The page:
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Cosmic American Studies

Published online by Cambridge University Press:  23 October 2020


There is not only an existential poignancy but also an intellectual piquancy to the 1950 suicide note of F. O. Matthiessen, one of the founders of American studies: “I am depressed over world conditions. I am a Christian and a Socialist. I am against any order which interferes with that objective” (“F. O. Matthiessen”). Matthiessen attributed his fateful decision to a situation—the Cold War—in which it increasingly seemed difficult to assert credibly and pursue effectively a socialist agenda without being presumed or pressured to hold commitments to materialism, atheism, and secularism. The dominant narrative of American studies is that the Cold War gave the field its life—the ideological impetus and institutional infrastructure to produce and peddle a sophisticated version of American exceptionalism (Radway 47-49; Wise 308-12). But Matthiessen's tragic case suggests instead that the Cold War may have killed American studies, at least a possible version of it. Matthiessen's fatal dilemma, I want respectfully to suggest, might instruct us how to reconstruct the history and future of a field whose “bread-and-butter concerns” have always included religion (Stein and Murison 1; cf. Modern). Matthiessen's political credentials as a socialist were bona fide, and his intellectual inclinations were toward deep historicist analysis, but he couldn't commit to Marxism, despite his frank acknowledgment of its indispensable contribution not only to intellectual culture but also to his own thinking. Clearly, personal religious reasons played a role—“I am a Christian, not through upbringing but by conviction, and I find any materialism inadequate” (Matthiessen, “Education” 180). But I want to underscore Matthiessen's intellectual objections, which arose from the evidence of his historical inquiry into American literature and culture. That is to say, I want to distinguish between how his theological convictions may have prejudiced him against Marxism's secularist teleology and how his scholarly investigation of American literature and culture raised legitimate questions about Marxism's implicit secularization narrative. In reviews of the Marxist literary histories of his Americanist colleagues V. F. Calverton and Granville Hicks, Matthiessen complained of their inability to comprehend what he called “the main development of religious idealism from Edwards through the transcendental movement” and “the strain of affirmation of the ideal that runs from the seventeenth century to the twentieth” (Responsibilities 187, 195). The secularist premises of Marxist analysis—at least in the crude form espoused by Calverton and Hicks—seemed to Matthiessen blunt instruments with which to accomplish deep understanding of the pronounced “religious idealism” of American literature and culture.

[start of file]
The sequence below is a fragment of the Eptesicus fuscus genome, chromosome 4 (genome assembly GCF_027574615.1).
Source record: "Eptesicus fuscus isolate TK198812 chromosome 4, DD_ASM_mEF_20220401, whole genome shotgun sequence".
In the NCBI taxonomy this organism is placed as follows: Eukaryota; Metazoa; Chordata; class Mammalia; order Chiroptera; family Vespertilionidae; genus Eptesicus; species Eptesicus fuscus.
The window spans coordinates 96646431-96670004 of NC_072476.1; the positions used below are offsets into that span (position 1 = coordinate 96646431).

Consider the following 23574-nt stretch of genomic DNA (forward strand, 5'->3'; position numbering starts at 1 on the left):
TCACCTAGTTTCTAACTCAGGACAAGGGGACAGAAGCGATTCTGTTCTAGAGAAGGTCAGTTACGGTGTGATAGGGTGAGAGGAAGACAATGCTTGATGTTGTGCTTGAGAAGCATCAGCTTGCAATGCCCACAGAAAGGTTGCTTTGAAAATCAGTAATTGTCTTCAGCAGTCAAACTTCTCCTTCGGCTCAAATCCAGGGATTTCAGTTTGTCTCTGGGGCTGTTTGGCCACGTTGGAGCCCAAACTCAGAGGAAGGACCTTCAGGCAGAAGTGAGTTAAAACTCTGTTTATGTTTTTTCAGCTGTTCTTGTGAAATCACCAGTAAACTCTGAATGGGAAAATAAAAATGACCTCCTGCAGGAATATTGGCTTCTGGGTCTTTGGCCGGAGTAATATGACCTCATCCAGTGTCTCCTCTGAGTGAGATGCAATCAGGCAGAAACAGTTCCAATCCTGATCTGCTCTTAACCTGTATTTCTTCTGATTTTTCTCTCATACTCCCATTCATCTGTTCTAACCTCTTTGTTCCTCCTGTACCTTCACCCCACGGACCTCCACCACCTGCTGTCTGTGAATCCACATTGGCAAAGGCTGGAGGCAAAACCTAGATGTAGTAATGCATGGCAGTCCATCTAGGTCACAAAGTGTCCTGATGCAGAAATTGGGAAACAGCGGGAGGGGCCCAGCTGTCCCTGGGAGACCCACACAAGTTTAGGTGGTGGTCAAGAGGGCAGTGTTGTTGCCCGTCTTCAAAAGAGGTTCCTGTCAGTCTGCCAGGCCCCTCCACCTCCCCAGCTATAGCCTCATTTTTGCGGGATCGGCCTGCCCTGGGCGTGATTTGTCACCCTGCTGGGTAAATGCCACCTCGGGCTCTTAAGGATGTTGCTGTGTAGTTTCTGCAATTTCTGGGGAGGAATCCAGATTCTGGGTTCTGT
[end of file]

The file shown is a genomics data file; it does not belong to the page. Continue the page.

Theories and Methodologies
Copyright © 2013 by The Modern Language Association of America

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